Bike-sharing app U-bicycle is considering bringing its service to the suburbs.
Raviv Litman, an operations manager with the company, which is based in China, said U-bicycle has been in discussions with the city of Coquitlam and intend to reach an agreement that would include Port Moody and Port Coquitlam.
“We have initial positive feedback and we expect progress in the future, although no dates or commitments have been set,” he said in an email.
Unlike Vancouver bike-share program Mobi, which received $5 million from city coffers over five years, Litman said U-bicycle is not looking for government money to subsidize its operations.
And because the bikes are self-locking and tracked using a combination of Bluetooth and GPS, making them easy to find on a map, docking stations are not necessary. Litman said the bikes can be left anywhere, provided they are clear of traffic.
“They can be parked in safe, public locations that do not block pedestrians, bikes or cars,” he said. “We will have local operations staff to respond to improperly parked bikes.”
The price is right for Dan Mooney, Coquitlam’s manager of transportation, who said any bike-share company operating in the city would have to do so without the use of taxpayer funds.
He confirmed that staff have been in discussions with U-bicycle, however no commitments or agreements have been made.
“At this time, it is not on our 2018 work plan and if we did proceed, we would be looking at all service providers and who would provide the best service for the needs of Coquitlam,” he said.
If U-bicycle started operating in Metro Vancouver, it would not be the first British Columbia community to have the service.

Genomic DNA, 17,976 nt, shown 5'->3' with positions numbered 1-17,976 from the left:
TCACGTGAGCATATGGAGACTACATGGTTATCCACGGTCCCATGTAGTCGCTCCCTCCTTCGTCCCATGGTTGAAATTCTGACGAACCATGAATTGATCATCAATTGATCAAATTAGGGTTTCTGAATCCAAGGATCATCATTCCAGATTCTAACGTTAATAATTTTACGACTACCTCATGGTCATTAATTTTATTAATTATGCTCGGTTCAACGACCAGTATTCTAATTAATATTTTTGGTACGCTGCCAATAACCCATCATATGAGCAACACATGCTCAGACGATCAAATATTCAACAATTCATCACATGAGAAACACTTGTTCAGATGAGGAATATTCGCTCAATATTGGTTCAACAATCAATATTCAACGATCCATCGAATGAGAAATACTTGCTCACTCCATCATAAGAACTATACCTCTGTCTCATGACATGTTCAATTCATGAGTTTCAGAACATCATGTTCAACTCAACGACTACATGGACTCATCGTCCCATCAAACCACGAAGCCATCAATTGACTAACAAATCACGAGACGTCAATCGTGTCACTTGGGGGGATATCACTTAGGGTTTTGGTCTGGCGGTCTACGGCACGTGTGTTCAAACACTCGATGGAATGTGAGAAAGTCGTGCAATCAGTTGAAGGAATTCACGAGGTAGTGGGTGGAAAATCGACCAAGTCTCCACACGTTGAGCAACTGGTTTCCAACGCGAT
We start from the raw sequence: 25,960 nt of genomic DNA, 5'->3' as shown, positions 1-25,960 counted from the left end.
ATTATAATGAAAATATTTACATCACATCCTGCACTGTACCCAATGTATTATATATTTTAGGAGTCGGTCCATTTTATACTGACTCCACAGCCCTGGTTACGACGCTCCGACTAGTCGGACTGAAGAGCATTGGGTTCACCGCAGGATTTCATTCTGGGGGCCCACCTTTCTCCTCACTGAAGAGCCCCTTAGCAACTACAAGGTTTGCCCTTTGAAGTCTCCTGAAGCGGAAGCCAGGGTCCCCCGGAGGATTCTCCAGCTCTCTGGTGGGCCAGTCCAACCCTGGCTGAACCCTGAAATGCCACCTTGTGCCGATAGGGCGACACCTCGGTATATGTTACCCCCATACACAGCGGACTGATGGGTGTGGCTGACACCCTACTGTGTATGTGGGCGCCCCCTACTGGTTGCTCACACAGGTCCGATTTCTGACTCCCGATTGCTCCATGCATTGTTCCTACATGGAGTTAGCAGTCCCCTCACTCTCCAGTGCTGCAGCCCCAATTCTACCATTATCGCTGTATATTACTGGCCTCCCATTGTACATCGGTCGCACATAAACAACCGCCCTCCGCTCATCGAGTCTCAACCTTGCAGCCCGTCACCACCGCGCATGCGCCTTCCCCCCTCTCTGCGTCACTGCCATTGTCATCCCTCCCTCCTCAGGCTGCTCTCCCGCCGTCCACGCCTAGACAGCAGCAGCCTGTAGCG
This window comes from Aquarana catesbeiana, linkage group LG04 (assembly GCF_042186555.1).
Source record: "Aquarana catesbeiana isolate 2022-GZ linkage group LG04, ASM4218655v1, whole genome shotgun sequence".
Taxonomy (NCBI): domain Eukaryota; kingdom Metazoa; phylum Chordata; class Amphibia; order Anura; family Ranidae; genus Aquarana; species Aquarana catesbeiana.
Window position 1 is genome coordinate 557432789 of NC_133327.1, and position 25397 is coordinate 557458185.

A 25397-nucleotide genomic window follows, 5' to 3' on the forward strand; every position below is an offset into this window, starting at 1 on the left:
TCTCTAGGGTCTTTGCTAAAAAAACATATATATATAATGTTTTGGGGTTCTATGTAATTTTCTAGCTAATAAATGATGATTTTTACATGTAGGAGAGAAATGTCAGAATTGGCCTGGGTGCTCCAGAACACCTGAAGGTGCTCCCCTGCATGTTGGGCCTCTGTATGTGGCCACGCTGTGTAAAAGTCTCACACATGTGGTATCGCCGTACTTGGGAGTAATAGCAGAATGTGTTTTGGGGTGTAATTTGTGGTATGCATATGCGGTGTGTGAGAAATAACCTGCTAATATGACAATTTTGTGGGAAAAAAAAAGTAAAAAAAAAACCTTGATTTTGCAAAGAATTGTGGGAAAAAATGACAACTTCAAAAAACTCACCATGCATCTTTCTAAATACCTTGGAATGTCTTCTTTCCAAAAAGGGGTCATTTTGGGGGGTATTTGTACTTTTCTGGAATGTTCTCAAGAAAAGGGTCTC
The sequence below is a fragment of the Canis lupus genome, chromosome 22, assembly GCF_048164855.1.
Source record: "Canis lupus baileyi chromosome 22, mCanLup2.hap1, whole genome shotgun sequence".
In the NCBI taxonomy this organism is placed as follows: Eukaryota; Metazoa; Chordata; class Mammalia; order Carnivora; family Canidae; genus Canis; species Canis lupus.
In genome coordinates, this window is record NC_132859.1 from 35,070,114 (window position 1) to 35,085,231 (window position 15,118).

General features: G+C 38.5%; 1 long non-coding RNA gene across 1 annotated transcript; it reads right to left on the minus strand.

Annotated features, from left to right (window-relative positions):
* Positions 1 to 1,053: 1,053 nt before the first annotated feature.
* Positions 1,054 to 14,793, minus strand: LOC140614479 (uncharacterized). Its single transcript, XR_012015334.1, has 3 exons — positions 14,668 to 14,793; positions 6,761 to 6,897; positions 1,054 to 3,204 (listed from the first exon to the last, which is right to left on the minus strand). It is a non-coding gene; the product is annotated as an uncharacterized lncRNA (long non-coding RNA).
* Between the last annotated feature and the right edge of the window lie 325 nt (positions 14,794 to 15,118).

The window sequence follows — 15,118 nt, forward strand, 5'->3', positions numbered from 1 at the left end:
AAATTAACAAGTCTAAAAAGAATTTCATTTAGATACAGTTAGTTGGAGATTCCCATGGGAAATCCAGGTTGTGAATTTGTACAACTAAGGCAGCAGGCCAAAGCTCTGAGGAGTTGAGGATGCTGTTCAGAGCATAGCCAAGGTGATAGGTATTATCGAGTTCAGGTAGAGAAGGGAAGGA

The company distributed 150 of its lime-green bikes throughout Victoria last September and has since added 250 bicycles to its fleet.
Riders are charged $1 for every 30 minutes they use the service and can pay with a Visa card through PayPal or Swipe. Accounts can be set up through the app, which can be downloaded from the Apple App Store and Android Google Play.
The bikes have three-speeds with rear lights, a bell, a basket and fenders plus solid foam tires that Litman said do not flatten. Each bike is equipped with a helmet.
Last week, U-bicycle opened its North American headquarters in Vancouver and stated the company intends to operate 780,000 bikes in more than 100 cities across the continent.
“We have seen great success in our Victoria operations and we’d like to replicate the success in other cities,” said U-bicycle North America CEO Grace Min. “This is a big step and milestone for U-bicycle as we get ready to strengthen the bike-sharing market by introducing innovative technology to cities across Canada and the United States.”